New York’s Greats is on course to become the Warby Parker of mens footwear after breaking $100,000 in sales in June.
You don’t need to be a seasoned ecommerce analyst to appreciate that an ecommerce startup that launched less than a year ago is going places when it hits sales like this so soon. It’s also on course for a run rate of $1.6 million by the end of the year.
Social media savvy ecommerce
You might, though, need to consult your inner ecommerce analyst to understand its appeal.
Conceived by footwear industry veterans Ryan Babenzien and Jon Buscemi, the company launched in August 2013 with the aim of delivering high quality men’s sneakers (it’s the first footwear company to be “Born in Brooklyn,” according to its website). With 20 years of experience in the industry behind them, Babenzien and Buscemi figured they could not only do that, but do it with a bargain price tag, too.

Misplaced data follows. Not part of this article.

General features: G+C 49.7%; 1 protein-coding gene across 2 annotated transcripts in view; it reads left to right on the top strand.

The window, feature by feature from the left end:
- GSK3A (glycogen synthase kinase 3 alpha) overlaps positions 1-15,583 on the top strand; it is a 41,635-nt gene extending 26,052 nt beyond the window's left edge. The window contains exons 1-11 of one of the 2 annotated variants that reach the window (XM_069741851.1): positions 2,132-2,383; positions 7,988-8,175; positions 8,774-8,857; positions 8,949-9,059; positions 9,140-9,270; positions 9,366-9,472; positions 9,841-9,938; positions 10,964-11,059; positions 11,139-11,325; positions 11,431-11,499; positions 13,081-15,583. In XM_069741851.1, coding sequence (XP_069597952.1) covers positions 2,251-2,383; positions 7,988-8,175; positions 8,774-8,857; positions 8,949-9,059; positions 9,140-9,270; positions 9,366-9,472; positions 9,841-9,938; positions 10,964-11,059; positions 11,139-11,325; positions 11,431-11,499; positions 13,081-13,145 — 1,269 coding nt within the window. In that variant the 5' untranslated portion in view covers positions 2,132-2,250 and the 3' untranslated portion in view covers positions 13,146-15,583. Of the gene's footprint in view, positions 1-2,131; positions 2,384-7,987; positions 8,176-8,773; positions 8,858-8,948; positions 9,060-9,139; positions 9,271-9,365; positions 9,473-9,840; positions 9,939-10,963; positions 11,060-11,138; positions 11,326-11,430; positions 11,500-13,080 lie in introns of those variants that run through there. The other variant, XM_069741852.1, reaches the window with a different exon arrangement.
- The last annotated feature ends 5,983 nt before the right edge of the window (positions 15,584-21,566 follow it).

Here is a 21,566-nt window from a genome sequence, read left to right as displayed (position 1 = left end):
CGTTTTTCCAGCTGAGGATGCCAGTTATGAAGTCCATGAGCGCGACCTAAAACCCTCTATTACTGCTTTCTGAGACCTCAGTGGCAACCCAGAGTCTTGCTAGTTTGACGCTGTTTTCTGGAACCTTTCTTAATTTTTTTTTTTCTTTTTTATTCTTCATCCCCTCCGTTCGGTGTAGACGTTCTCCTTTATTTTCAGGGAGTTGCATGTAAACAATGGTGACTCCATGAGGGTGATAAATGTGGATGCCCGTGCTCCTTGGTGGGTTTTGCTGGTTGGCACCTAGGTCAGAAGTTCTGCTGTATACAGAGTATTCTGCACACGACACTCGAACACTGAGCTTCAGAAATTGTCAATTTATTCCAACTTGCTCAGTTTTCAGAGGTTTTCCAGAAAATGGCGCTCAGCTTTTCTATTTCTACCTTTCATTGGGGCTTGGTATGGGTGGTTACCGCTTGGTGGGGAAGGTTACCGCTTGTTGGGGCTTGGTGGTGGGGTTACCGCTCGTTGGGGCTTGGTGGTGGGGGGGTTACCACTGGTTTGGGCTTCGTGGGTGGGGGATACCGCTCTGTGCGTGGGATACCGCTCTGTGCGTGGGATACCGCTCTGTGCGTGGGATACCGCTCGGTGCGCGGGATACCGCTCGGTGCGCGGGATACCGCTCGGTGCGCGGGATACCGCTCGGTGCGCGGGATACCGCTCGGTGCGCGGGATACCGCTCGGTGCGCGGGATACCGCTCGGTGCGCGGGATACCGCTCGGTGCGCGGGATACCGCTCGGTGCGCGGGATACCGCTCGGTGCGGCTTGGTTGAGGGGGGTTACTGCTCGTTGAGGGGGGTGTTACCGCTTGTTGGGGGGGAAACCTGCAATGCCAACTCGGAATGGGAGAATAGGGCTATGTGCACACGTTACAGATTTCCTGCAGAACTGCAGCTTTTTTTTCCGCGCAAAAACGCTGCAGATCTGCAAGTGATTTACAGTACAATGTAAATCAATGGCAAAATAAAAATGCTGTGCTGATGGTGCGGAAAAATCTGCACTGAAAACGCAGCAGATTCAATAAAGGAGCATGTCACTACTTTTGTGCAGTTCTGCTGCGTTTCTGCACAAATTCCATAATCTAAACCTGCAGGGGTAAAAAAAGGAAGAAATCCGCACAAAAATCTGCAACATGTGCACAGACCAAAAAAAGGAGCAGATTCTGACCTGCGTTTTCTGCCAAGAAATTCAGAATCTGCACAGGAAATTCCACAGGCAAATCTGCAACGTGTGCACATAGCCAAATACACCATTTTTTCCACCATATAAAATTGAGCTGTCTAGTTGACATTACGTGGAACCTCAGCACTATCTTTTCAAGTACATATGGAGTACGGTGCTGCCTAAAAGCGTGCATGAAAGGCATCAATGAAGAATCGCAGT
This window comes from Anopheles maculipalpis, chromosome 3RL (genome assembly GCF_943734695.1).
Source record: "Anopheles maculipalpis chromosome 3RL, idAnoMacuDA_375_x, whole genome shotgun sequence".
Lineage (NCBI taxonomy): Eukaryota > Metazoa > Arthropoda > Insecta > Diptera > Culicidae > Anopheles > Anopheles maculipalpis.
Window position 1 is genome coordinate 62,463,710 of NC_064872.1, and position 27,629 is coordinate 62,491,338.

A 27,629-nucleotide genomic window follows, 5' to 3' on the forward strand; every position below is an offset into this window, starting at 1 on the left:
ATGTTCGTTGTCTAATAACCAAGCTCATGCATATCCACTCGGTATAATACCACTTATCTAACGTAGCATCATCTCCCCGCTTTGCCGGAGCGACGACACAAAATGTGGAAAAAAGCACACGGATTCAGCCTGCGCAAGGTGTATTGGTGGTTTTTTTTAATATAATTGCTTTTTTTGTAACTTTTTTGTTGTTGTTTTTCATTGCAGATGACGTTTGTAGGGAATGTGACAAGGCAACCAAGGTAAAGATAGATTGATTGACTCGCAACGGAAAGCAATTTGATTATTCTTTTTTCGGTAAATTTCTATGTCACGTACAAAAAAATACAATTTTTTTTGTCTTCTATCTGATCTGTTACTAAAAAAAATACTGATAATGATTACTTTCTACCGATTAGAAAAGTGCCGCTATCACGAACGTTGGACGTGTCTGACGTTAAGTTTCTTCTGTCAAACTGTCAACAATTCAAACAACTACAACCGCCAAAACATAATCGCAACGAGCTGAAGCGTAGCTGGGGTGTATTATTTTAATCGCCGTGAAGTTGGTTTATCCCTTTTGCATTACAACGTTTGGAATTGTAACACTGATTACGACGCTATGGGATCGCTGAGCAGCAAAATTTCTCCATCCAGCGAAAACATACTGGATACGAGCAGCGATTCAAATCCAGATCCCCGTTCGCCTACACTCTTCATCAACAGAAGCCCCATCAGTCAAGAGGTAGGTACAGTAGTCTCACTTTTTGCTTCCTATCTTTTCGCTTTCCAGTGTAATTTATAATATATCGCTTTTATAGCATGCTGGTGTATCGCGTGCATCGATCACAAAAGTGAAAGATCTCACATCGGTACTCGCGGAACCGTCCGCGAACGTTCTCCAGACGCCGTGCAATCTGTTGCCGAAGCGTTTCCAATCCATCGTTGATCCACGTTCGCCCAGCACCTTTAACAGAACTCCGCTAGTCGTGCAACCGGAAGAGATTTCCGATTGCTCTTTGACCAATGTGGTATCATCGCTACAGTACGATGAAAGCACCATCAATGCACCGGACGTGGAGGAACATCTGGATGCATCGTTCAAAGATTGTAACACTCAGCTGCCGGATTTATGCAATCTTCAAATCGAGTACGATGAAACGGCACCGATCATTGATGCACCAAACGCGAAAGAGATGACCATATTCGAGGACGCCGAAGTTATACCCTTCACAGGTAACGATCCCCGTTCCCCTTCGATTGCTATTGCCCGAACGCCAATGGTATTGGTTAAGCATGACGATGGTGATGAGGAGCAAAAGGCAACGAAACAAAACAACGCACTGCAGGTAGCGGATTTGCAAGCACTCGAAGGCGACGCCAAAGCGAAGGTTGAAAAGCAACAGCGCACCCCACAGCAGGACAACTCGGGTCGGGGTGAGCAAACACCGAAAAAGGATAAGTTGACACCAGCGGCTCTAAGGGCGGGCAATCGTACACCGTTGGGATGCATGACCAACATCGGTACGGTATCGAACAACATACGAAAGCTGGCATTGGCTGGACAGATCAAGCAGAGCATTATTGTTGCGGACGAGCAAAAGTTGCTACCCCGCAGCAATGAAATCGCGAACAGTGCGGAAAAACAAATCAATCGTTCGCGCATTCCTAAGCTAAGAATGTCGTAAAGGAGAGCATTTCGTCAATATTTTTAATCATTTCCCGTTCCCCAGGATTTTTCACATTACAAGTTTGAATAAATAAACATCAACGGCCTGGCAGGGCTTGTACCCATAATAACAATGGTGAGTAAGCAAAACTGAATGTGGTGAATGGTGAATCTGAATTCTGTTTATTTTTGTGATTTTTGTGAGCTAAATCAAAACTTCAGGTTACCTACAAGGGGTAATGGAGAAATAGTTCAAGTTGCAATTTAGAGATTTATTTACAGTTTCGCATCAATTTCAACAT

If your inner ecommerce analyst is wondering how much the startup has spent on marketing so far, the answer is surprising: zilch. Its co-founders have been social media-savvy from the outset, actively posting “man-centric” imagery on Instagram (only 20 percent of which consist of shoes) and attracting a 32,000-strong army of followers.
Of those who buy sneakers from Greats, 40 percent have shared their purchase decision on a social network. And it’s not just Everyday Joes who are doing the sharing: basketball megastar Kevin Durant is amongst them, wearing a very snazzy pair.
A brand rather than a business?
Babenzien and Buscemi are clear that Greats is more of a brand than a business but, even so, it’s doing pretty hot business when it comes to sales. That $100,000 record last month came from a single design, “The Bab” sneaker. Sneaker sales are up 250 percent since launch and revenue 134 percent. Costs (and prices) are kept attractively low thanks to the fact that Greats doesn’t involve any other retailers. They buy materials wholesale and design all the sneakers in-house, whereupon they’re cannily marketed for online sale through social channels.
The startup runs a 100 square-foot pop-up in Brooklyn at the weekend (although it plans to find a more permanent retail space shortly) and it’s planning to make 10 models available by the first quarter of 2015.